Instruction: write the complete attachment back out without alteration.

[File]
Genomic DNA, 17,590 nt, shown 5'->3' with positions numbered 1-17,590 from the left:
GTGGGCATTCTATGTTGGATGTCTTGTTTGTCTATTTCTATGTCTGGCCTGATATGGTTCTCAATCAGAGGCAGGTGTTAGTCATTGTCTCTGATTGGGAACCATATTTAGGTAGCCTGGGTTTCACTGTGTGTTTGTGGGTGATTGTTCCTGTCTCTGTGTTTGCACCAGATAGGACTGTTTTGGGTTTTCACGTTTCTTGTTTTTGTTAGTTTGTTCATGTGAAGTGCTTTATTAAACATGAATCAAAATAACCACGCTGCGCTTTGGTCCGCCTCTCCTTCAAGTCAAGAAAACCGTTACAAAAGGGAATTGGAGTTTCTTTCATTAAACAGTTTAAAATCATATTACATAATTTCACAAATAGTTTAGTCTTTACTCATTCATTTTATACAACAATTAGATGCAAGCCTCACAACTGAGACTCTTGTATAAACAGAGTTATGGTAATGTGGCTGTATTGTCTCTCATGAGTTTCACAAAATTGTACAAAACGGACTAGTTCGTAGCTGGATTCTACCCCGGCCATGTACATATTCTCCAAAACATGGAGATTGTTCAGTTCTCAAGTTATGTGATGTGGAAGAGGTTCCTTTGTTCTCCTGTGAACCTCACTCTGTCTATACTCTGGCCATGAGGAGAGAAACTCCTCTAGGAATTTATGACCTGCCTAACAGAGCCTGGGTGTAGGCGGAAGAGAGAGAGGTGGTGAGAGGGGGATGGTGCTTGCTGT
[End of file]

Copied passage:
Genomic DNA, 17,590 nt, shown 5'->3' with positions numbered 1-17,590 from the left:
GTGGGCATTCTATGTTGGATGTCTTGTTTGTCTATTTCTATGTCTGGCCTGATATGGTTCTCAATCAGAGGCAGGTGTTAGTCATTGTCTCTGATTGGGAACCATATTTAGGTAGCCTGGGTTTCACTGTGTGTTTGTGGGTGATTGTTCCTGTCTCTGTGTTTGCACCAGATAGGACTGTTTTGGGTTTTCACGTTTCTTGTTTTTGTTAGTTTGTTCATGTGAAGTGCTTTATTAAACATGAATCAAAATAACCACGCTGCGCTTTGGTCCGCCTCTCCTTCAAGTCAAGAAAACCGTTACAAAAGGGAATTGGAGTTTCTTTCATTAAACAGTTTAAAATCATATTACATAATTTCACAAATAGTTTAGTCTTTACTCATTCATTTTATACAACAATTAGATGCAAGCCTCACAACTGAGACTCTTGTATAAACAGAGTTATGGTAATGTGGCTGTATTGTCTCTCATGAGTTTCACAAAATTGTACAAAACGGACTAGTTCGTAGCTGGATTCTACCCCGGCCATGTACATATTCTCCAAAACATGGAGATTGTTCAGTTCTCAAGTTATGTGATGTGGAAGAGGTTCCTTTGTTCTCCTGTGAACCTCACTCTGTCTATACTCTGGCCATGAGGAGAGAAACTCCTCTAGGAATTTATGACCTGCCTAACAGAGCCTGGGTGTAGGCGGAAGAGAGAGAGGTGGTGAGAGGGGGATGGTGCTTGCTGT